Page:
As with many murder-suicides, the suspect in the Sandy Hook Elementary School shooting took to his grave the reasons that compelled him to kill more than two dozen people before taking his own life in the second deadliest school shooting in U.S. history.
But those who knew the alleged shooter grasped to reconcile the difference between the quiet, withdrawn 20-year-old without a criminal record and the man who donned black fatigues and a military vest and rained hell at the Newtown, Conn., school last week.
Police say the shooter was Adam Lanza, and that he killed his mother, Nancy, in their home before walking into the school and spraying with bullets 26 more people --20 of them children no older than 7.
The rampage ended when Lanza apparently took his own life in a classroom. With him were three firearms: a .223-caliber Bushmaster rifle and two handguns, a Glock and a Sig Sauer.
Connecticut law requires gun owners to be at least 21 years old. The guns, authorities said, belonged to his mother.
Police have yet to disclose a motive for the attack -- which left those who knew Lanza trying to discern whether anything in his past could have foreshadowed the present.
Lanza moved to Connecticut from Kingston, New Hampshire, with his parents and older brother Ryan, according to a booklet for the town's Newtown's Bennetts Farm neighborhood. He enjoyed soccer, skateboarding and video games, the publication said.
In September 2009 -- when Lanza was 17 -- his mother and father divorced, court documents show.
What happened after that for him isn't clear, except that he continued to lived in the picturesque, 300-year-old Connecticut town.
His father, Peter, remarried and lived not far from Newtown, an official said. He was questioned by authorities after the shooting. So, too, was his 24-year-old brother Ryan.
Authorities have offered few details about Lanza. He had no known criminal record, a law enforcement official said.
One of Lanza's aunts, Marsha, described him as a "quiet, nice kid" who had issues with learning, she said. Her husband is Lanza's paternal uncle.
"He was definitely the challenge of the family in that house. Every family has one," she told CNN affiliate WLS. "They have one. I have one. But never in trouble with the law, never in trouble with anything."
She said Lanza's mother "battled" with the school board and ended up having her son home-schooled.
"She had issues with school," said the aunt, who lives in Crystal Lake, Illinois. "I'm not 100% certain if it was behavior or learning disabilities, but he was a very, very bright boy. He was smart."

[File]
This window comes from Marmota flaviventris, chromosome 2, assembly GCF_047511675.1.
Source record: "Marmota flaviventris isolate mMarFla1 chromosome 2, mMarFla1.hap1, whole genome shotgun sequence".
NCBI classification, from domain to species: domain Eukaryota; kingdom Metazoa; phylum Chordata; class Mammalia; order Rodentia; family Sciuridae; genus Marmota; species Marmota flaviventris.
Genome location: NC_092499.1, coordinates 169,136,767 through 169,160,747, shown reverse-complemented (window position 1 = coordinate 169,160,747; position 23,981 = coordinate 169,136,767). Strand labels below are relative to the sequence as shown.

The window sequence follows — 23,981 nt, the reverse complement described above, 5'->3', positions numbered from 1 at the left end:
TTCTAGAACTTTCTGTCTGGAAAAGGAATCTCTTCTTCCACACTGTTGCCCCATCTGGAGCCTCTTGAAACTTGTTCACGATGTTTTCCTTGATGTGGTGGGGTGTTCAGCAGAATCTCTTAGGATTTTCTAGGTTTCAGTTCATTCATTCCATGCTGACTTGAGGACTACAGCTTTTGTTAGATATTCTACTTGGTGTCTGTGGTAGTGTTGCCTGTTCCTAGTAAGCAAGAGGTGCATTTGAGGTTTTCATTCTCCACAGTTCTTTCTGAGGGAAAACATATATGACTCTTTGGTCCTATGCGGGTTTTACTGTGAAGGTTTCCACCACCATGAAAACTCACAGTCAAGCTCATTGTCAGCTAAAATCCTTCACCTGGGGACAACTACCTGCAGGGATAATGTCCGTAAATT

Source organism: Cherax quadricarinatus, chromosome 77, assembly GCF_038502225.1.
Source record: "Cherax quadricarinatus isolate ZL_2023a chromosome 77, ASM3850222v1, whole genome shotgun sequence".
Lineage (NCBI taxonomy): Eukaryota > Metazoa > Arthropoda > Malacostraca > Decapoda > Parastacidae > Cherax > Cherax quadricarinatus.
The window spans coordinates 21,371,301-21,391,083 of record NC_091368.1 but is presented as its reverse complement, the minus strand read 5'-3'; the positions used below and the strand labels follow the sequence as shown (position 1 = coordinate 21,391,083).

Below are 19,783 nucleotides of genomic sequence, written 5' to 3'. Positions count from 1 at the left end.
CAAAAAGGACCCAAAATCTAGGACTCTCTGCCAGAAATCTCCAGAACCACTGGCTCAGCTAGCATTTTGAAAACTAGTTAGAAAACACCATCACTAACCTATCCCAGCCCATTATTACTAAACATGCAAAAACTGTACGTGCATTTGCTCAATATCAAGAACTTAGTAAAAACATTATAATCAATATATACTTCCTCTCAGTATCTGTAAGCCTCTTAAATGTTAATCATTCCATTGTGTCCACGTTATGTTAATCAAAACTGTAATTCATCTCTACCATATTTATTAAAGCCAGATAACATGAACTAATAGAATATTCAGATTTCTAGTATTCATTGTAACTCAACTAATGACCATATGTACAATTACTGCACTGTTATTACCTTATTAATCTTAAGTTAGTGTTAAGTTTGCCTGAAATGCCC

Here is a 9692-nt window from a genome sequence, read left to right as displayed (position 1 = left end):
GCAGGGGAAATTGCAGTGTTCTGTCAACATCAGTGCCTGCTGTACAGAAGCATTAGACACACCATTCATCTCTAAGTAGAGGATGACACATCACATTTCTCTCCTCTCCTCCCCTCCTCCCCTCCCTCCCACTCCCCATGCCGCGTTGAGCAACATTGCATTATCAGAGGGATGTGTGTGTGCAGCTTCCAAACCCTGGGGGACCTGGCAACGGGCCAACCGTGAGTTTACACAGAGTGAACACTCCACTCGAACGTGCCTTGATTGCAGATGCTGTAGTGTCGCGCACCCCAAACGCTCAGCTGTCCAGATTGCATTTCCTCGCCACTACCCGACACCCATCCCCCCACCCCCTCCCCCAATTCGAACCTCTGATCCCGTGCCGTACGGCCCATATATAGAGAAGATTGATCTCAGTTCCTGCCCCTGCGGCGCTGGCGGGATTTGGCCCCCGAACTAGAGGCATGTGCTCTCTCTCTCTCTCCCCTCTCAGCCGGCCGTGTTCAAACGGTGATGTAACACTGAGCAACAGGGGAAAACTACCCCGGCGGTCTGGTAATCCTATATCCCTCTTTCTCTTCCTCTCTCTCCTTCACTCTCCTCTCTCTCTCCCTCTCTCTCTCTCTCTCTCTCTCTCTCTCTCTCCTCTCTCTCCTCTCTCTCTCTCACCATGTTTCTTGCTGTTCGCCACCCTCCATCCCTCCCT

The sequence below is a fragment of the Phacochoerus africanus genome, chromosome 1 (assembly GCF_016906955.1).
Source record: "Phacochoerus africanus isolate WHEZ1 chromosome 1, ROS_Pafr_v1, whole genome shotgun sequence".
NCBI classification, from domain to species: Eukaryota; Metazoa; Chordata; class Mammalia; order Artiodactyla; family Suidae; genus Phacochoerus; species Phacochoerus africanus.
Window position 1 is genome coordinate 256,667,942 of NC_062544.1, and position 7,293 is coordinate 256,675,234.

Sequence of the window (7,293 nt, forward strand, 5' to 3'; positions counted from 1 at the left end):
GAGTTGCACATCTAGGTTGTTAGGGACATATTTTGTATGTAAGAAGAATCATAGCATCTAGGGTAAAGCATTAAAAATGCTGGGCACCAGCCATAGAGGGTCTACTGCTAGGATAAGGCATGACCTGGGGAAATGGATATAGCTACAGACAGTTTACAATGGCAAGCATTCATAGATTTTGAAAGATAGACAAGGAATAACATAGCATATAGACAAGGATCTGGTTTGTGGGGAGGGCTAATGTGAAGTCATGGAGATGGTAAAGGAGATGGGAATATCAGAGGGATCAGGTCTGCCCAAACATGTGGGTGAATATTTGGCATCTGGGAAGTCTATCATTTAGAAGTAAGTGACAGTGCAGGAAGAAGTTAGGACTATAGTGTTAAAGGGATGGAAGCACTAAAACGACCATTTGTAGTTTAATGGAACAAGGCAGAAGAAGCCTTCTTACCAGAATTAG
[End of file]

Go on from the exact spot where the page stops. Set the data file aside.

Alex Israel was in the same class at Newtown High School with Lanza and lived a few houses down from him.
"You could definitely tell he was a genius," Israel told CNN, adding she hadn't talked with him since middle school. "He was really quiet, he kept to himself."
Others in Newtown who knew Lanza said they had no idea he'd ever be responsible for such horror.
His former bus driver, Marsha Moskowitz, told CNN affiliate WABC that he was "a nice kid, very polite" like his brother.
"It's a shock to even know (the family)," she said. "You can't understand what happened."
A relative told investigators that Lanza had a form of autism, according to a law enforcement official, who spoke under condition of anonymity due to the sensitive nature of the investigation.
But a national autism committee cautioned against speculating about a link between autism and violence.
"Autism is not a mental health disorder - it is a neurodevelopmental disorder," said the Autism Research Institute's Autistic Global Initiative Project. "The eyes of the world are on this wrenching tragedy -- with 1 in 88 now diagnosed, misinformation could easily trigger increased prejudice and misunderstanding."
A former classmate told CNN affiliate WCBS that Lanza "was just a kid" -- not a troublemaker.
"I don't know who would do anything like this," the classmate said, before walking away distraught. "This is unspeakable."
The suspect's father was also at a loss for explanation. He sent his condolences to the families of victims in a statement released Saturday.
"Our family is grieving along with all those who have been affected by this enormous tragedy," he said. "No words can truly express how heartbroken we are. We are in a state of disbelief and trying to find whatever answers we can."
In New Hampshire, relatives of Nancy Lanza -- the mother -- released a statement in which they too expressed shock and sadness.
"On behalf of Nancy's mother and siblings we reach out to the community of Newtown and express our heartfelt sorrow for the incomprehensible and profound loss of innocence that has affected so many."